Real Estate Law: Questions to Ask When Buying a Home

Buying a home is an exciting event that can quickly turn into a stressful and complicated situation. Asking the right questions and obtaining good information are the keys to a successful home purchase. This article provides you with answers to common questions asked by home buyers.

I made an offer on a house, but have since found a home that I like better. I no longer want to purchase the house that I made an offer on. What are the consequences if I cancel my offer?
Your options and resulting consequences are based on the status of your offer. A buyer may withdraw an offer at any time without penalty until the seller accepts the offer. However, you have a legally binding contract if the seller has accepted your offer and the terms of the contract will dictate the consequences you will face for terminating the contract. The contract may require that you forfeit your earnest money deposit and reimburse the seller for the broker commissions and other expenses that the seller incurred as a result of your contract termination. The seller may have the right to specific performance. In other words, the seller may have the ability to force you to abide by the contract and close on the house. Ultimately, the specific terms of the contract will determine the resulting consequences of a terminated offer.

We have heard that financial institutions require the home buyer to pay 10% of the purchase price as a down payment. However, we can only afford a down payment of 5% of the price of the home we want to buy. Will we be able to buy it?
Perhaps. Talk with your financial institution as they may be able to get you into a program that will work, especially if you are a first time buyer. It is recommended you talk with your lender BEFORE you sign the offer if you are able to afford a down payment of less than 10% of the price. You may also consider placing a financing contingency in your offer. A financing contingency allows the buyer to get out of the purchase contract if the buyer is not able to obtain the necessary financing to purchase the home.

My fiancé and I are purchasing a home together. What can we do to protect ourselves if we break-up and the wedding does not occur?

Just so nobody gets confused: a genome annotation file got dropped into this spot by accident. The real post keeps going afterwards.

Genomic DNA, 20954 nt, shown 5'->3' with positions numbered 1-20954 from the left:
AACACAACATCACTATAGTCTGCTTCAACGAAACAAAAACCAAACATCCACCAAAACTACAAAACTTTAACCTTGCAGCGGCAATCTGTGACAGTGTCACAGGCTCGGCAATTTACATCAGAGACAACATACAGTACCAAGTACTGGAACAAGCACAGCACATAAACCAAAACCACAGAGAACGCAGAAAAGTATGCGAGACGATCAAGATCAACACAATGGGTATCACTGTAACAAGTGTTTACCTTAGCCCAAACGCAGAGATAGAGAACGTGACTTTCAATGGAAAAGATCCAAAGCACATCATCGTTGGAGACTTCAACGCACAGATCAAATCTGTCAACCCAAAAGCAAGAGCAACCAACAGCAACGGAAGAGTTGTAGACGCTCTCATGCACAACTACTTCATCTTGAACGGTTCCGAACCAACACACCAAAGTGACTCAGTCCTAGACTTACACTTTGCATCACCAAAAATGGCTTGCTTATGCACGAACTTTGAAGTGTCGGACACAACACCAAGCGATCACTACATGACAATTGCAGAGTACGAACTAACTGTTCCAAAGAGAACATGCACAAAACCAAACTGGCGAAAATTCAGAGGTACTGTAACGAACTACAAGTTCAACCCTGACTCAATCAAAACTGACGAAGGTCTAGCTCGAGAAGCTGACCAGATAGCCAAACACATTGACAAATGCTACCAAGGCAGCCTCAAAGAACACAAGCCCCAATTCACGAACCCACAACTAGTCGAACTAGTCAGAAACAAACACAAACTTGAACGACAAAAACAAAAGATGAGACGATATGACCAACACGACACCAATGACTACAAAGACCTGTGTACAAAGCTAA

You and your fiancé should agree to the handling of the house in the event of a pre-wedding break-up BEFORE making an offer on a home. You may agree to sell the home and equally share the expenses and profits of the sale. Alternatively, one person may remain in the house and reimburse the other party for his or her share of any equity. The person remaining in the house should also agree to release the other party from the mortgage. Whatever the agreement, remember to place the terms of the agreement in writing.

What are deed restrictions?
Deed restrictions are limitations on the utilization of your property. For example, a deed restriction may regulate the type of lighting that you may have on your house. The use of backyard sheds and fences are also commonly addressed in deed restrictions. Review the deed restrictions to confirm that they are compatible with your lifestyle and the intended use of your home. Your dreams of a white picket fence may be dashed by a deed restriction against fences.

We plan to close on a house at the end of December. Our home inspection discovered some defects with the driveway. The seller has offered to repair the defects, but cannot act until the weather improves. Do we have to wait until spring to close on our house if we want the seller to repair the driveway defects?
You have many options in handling this matter without waiting until spring to close on your house. For example, the seller may agree to credit the buyer an amount equal to the cost of repairing the driveway defects. The drawback of this option is that it will not give the buyer cash in hand to repair the defects. This is the reason why some parties choose to use an escrow account. The seller may place money equal to or sometimes greater than the cost of the repairs into an escrow account. The escrow monies remain in the account earning interest until the seller completes the repairs. If the seller should fail to complete the repairs by an agreed upon date, the buyer is entitled to the escrow monies. It is always a good idea to have a written document signed by both parties that outlines the terms of the agreement.

What is a deed?
A deed is a written document that transfers ownership of real estate. This document states the buyer, seller and the legal description of the real estate. The deed should be recorded with the Register of Deeds to give notice to the world of your ownership in the property.

We closed on a home last week and have now discovered flooding in our basement. Is the seller responsible for fixing this problem even though we already closed the sale?
A seller is obligated to disclose any problems with the home within his or her personal knowledge that could affect the property's value or desirability before the closing. You may have legal recourse against the seller if the seller knew about flooding problems in the basement and failed to disclose them to you prior to the closing.

Copyright 2004, Murphy Desmond S.C., All Rights Reserved